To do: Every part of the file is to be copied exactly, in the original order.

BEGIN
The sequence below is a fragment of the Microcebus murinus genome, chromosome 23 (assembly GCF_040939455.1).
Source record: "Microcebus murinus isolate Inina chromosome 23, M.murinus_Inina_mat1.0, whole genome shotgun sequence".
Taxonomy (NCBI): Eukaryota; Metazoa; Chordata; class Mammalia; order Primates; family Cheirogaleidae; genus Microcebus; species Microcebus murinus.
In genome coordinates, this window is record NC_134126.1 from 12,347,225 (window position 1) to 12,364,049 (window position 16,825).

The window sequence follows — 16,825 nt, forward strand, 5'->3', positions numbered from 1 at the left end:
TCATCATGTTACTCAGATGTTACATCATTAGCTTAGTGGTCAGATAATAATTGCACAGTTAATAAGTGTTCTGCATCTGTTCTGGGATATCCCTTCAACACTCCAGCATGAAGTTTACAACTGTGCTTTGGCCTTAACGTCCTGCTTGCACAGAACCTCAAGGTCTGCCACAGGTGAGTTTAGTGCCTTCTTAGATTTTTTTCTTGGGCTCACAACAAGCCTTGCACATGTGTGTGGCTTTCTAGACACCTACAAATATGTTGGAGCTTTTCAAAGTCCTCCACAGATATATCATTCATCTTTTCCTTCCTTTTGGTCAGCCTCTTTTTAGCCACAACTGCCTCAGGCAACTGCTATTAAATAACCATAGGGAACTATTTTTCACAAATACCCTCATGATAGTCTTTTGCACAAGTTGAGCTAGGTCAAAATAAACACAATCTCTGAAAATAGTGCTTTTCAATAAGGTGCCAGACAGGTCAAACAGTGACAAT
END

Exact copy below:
The sequence below is a fragment of the Microcebus murinus genome, chromosome 23 (assembly GCF_040939455.1).
Source record: "Microcebus murinus isolate Inina chromosome 23, M.murinus_Inina_mat1.0, whole genome shotgun sequence".
Taxonomy (NCBI): Eukaryota; Metazoa; Chordata; class Mammalia; order Primates; family Cheirogaleidae; genus Microcebus; species Microcebus murinus.
In genome coordinates, this window is record NC_134126.1 from 12,347,225 (window position 1) to 12,364,049 (window position 16,825).

The window sequence follows — 16,825 nt, forward strand, 5'->3', positions numbered from 1 at the left end:
TCATCATGTTACTCAGATGTTACATCATTAGCTTAGTGGTCAGATAATAATTGCACAGTTAATAAGTGTTCTGCATCTGTTCTGGGATATCCCTTCAACACTCCAGCATGAAGTTTACAACTGTGCTTTGGCCTTAACGTCCTGCTTGCACAGAACCTCAAGGTCTGCCACAGGTGAGTTTAGTGCCTTCTTAGATTTTTTTCTTGGGCTCACAACAAGCCTTGCACATGTGTGTGGCTTTCTAGACACCTACAAATATGTTGGAGCTTTTCAAAGTCCTCCACAGATATATCATTCATCTTTTCCTTCCTTTTGGTCAGCCTCTTTTTAGCCACAACTGCCTCAGGCAACTGCTATTAAATAACCATAGGGAACTATTTTTCACAAATACCCTCATGATAGTCTTTTGCACAAGTTGAGCTAGGTCAAAATAAACACAATCTCTGAAAATAGTGCTTTTCAATAAGGTGCCAGACAGGTCAAACAGTGACAAT